• A short statement describing the project as a whole. Many people present this as part of the outline document (below).
  • An outline of the chapters of the thesis.
  • A substantial piece of written work based on primary research and historiography (usually a chapter of about 10,000 words).
  • A bibliography of essential primary and select secondary sources
  • A timetable for completion

The project outline should be a draft, about 5-10 pages long, of what will eventually become the introduction to your thesis. Typically, this would include the following sections (not necessarily in the order given):

  • a short statement of the research question and its importance; 
  • a historiographical discussion of previous research on the topic and period, explaining what the key issues and debates have been, and the strengths and weaknesses of the various 'schools' of thought;
  • an explanation of the methodological principles underlying the thesis, and how they differ from and/or build on previous historians' work;
  • the types of sources used in the thesis, and their evidential strengths and weaknesses; 
  • a synopsis of the thesis as a whole, explaining how the chapters fit together to construct an argument.

You should aim to write 1-2 pages on each of these topics.

All the above must be approved by your principal supervisor prior to submission, and submitted by email to the postgraduate research administrator (Jess Hindes: j.hindes@ucl.ac.uk), at least one week before your presentation to the RTS.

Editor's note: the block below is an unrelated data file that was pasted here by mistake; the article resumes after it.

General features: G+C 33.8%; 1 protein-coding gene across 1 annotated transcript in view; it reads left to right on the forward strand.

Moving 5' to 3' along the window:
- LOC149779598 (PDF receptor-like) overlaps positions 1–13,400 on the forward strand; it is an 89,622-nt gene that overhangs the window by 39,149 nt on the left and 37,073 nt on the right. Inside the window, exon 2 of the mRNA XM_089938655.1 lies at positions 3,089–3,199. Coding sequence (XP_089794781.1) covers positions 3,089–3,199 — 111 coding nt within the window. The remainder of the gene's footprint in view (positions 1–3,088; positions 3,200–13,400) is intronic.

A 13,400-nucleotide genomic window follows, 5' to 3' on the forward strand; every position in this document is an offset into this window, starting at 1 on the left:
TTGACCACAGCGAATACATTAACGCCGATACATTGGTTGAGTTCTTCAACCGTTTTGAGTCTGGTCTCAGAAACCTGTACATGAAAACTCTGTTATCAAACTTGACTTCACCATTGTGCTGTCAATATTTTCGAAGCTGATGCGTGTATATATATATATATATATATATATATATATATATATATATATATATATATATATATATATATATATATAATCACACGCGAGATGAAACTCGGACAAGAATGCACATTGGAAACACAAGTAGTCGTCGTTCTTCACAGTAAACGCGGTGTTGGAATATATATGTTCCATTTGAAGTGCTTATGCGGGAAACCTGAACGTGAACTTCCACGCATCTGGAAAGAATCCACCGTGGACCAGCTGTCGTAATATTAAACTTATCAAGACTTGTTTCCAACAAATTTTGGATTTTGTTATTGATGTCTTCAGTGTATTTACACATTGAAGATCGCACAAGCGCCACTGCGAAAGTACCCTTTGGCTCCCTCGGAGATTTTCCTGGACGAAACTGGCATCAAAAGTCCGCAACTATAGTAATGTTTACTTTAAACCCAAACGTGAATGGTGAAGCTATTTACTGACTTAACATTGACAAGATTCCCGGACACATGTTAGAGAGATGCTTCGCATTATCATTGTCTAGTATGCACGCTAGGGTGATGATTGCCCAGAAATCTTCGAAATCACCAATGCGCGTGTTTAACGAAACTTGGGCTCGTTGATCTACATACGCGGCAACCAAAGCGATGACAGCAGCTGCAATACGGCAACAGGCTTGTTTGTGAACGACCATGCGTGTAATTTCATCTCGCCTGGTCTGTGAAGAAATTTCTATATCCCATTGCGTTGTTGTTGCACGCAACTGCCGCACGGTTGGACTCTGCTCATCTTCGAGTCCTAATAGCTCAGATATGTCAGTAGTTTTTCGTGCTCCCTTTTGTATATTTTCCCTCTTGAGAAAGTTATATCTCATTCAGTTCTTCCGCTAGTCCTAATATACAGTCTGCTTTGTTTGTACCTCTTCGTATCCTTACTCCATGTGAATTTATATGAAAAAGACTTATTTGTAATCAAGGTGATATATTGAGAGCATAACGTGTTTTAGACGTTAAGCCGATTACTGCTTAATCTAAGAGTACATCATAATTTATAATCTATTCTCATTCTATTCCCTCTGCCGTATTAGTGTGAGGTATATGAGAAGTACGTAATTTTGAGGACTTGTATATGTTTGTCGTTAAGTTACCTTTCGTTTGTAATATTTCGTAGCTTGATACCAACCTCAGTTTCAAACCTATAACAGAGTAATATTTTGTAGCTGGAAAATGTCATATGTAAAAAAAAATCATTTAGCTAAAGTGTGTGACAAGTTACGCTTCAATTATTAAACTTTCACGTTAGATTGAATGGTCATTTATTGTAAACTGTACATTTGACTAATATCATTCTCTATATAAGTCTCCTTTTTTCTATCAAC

2. Twenty-minute oral presentation to the Research Training Seminar

As well as your postgraduate peers, this presentation will usually be attended by all the members of your upgrade panel. Your presentation should last 20 minutes and should answer these specific questions:

  • What is your thesis about? You should prepare a 150-word summary that will make sense to those working on different periods or in different subdisciplines. Make sure that you explain the time frame and geographical scope of your work, as well as your key research questions.
  • Why does this subject matter? Explain how your thesis relates to existing historiography or contributes to current debates. Will it be of interest outside the academy?
  • What key sources are you using?
  • What are your methods of analysis.
  • Provide one illustrative example from the material on which you have worked.

You must discuss your presentation with your principal supervisor before you prepare it and you must inform the postgraduate research administrator, Jess Hindes, at least one week in advance if you need technical assistance (j.hindes@ucl.ac.uk).